Germany’s economy contracted by 5% during 2020, less than the 5.7% contraction recorded during the global financial crisis, as massive government stimulus measures helped reduce the impact of the COVID-19 pandemic.
Even before the pandemic, Europe’s largest economy was already slowing: GDP growth was just 0.6% in 2019, a sharp slowdown from an average annual growth of 2% in 2014-18 amid slowing growth in the domestic auto industry and weak goods exports due to rising global trade tensions.
The European Commission expects Germany’s economy to grow 3.2% this year and another 3.1% in 2022.
According to Destatis, Germany’s budget deficit in 2020 was about €189.2 billion, the first deficit since 2013 and the highest level since reunification in 1991. As a percentage of GDP, the deficit was equivalent to 4.2 percent. According to Eurostat, public debt rose to 69.8% of GDP in 2020, up sharply from 59.7% of GDP in 2019 and the highest level since 2015.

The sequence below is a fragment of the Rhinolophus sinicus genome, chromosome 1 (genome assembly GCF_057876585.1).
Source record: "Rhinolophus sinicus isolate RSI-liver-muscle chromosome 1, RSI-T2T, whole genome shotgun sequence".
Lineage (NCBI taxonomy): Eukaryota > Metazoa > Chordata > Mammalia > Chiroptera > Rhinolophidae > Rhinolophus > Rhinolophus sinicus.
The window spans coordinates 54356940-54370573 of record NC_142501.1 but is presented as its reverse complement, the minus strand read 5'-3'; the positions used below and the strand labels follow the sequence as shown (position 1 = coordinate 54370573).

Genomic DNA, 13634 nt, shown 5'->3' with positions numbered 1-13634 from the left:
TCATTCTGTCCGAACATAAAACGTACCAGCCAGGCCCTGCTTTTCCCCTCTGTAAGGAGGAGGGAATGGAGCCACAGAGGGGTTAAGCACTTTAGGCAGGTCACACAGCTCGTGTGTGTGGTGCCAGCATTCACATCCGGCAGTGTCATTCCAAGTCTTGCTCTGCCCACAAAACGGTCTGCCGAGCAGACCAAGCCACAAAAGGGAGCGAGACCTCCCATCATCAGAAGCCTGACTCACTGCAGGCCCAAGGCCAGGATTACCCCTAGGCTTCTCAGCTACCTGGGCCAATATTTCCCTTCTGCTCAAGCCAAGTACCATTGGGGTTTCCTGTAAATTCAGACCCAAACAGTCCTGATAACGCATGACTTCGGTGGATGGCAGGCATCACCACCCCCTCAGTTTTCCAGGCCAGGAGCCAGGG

The seasonally adjusted unemployment rate was 4.5% in February, up from 3.6% a year earlier. According to Destatis, German inflation rose to 1.7% in March 2021, the highest since February 2020, as the temporary reduction in VAT rates has finally ended. According to the European Commission, inflation is expected to accelerate to 2.3% this year from 0.4% in 2020.
The economic situation continues to affect the growth of residential property values in Germany and its declining yields.